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The Pigeon (German: Die Taube) is a novella by Patrick Süskind about the fictional character Jonathan Noel, a solitary Parisian bank security guard who undergoes an existential crisis when a pigeon roosts in front of his one-room apartment's door, prohibiting him entrance to his private sanctuary. The story takes place in the span of one day, and follows how this seemingly insignificant event compounds to threaten Noel's sanity. The titular pigeon is a symbol for disorder intruding on the protagonist's meticulously organized existence. This book is Süskind's followup to his first novel, Perfume.
Jonathan Noel, lost his parents during the World War II, grew up with his uncle. Was married but his wife abandoned him, and he decided to spend his life alone without drawing anyone's attention.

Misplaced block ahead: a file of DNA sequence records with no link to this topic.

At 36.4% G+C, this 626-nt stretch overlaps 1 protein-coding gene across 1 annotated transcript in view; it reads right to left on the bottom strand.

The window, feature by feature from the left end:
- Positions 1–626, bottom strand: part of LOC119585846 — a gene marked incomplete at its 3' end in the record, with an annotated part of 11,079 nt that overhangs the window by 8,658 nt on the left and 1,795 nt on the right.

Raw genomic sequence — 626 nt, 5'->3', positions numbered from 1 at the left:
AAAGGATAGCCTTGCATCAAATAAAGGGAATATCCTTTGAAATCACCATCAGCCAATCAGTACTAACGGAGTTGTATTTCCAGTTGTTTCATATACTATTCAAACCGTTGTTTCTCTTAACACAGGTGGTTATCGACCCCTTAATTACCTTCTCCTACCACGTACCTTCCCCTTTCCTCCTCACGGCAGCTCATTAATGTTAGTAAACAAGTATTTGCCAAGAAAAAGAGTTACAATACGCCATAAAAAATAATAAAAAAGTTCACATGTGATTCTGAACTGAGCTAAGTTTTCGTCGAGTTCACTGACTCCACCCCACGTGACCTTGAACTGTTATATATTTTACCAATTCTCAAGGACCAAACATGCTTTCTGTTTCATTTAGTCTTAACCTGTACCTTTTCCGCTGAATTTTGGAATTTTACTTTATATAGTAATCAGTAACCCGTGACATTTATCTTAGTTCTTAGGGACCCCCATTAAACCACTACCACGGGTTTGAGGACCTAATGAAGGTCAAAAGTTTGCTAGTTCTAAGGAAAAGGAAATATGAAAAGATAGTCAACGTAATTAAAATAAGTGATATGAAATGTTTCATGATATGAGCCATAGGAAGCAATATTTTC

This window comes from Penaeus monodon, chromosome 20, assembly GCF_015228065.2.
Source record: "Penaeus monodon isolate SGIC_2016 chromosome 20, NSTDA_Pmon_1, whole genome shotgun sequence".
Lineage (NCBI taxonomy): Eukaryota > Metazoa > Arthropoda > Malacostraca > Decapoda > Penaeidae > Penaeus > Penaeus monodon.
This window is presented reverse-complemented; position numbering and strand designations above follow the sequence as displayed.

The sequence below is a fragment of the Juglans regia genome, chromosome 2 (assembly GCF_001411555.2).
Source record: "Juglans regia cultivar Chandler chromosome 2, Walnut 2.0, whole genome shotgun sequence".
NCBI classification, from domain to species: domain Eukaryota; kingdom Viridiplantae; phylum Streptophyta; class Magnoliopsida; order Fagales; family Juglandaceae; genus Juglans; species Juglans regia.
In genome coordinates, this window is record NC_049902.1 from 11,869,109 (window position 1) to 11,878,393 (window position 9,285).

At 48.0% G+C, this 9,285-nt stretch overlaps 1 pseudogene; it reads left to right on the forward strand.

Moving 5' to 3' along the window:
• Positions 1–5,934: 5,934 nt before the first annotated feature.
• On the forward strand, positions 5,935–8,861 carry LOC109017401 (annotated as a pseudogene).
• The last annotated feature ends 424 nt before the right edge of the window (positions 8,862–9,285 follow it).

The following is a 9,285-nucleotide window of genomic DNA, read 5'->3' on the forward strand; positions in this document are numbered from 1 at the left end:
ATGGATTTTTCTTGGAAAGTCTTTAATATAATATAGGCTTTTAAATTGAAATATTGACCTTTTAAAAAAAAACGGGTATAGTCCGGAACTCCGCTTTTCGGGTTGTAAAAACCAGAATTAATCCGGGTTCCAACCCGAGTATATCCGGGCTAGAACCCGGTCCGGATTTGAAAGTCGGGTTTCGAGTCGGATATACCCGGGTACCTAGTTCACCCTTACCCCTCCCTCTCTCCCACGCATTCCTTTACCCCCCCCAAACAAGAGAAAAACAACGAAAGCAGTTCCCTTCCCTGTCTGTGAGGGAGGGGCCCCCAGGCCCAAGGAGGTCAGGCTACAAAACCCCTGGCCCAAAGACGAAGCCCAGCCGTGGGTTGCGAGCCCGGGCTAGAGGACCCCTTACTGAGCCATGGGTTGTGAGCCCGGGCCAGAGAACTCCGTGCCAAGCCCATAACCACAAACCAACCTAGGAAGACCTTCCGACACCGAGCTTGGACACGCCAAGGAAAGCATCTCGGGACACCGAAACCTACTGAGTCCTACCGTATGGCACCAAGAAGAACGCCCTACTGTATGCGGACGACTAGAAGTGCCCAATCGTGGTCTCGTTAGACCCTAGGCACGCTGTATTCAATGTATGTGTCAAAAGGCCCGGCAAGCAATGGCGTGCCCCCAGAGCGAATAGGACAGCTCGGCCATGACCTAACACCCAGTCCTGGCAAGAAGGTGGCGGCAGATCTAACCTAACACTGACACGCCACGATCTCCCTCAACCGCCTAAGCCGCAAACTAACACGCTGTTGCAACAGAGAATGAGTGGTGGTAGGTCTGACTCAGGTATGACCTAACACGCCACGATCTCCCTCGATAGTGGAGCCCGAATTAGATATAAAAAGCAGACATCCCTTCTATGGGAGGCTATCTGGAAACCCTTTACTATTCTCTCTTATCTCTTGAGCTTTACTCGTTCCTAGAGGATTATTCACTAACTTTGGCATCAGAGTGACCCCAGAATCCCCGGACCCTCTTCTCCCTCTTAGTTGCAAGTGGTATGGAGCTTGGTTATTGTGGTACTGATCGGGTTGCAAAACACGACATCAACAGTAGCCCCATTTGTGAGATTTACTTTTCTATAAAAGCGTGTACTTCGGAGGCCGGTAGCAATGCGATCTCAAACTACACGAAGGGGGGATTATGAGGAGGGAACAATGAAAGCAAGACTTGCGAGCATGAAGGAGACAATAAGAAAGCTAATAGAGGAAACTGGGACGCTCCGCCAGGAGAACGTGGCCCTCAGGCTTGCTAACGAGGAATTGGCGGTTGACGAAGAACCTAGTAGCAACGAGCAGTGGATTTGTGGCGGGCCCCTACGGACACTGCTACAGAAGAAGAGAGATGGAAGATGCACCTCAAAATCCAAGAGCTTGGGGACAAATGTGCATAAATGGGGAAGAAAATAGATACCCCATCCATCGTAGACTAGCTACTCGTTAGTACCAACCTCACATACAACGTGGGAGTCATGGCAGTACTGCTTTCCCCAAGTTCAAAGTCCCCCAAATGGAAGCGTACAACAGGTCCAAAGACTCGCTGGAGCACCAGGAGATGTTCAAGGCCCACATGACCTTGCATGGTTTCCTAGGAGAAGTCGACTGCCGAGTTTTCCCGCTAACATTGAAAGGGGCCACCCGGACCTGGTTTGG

Marie Baccouche, Jonathan's wife, she was already pregnant when she met him, later she left him for a Tunisian fruit-dealer.
Madame Lasalle, the owner of Jonathan's room, his refuge. Eventually, she consents to sell him the room.
Madame Rocard, a concierge of the house, which Jonathan lives in. He had never spoken to her before the incident with the pigeon occurred. Jonathan considers her too curious.
Monsieur Villman, the deputy director of the bank Jonathan works in.
Madam Roques, a senior cashier of the bank.
Monsieur Roedels, the director of the bank. Jonathan has to open the door of his limousine every day.
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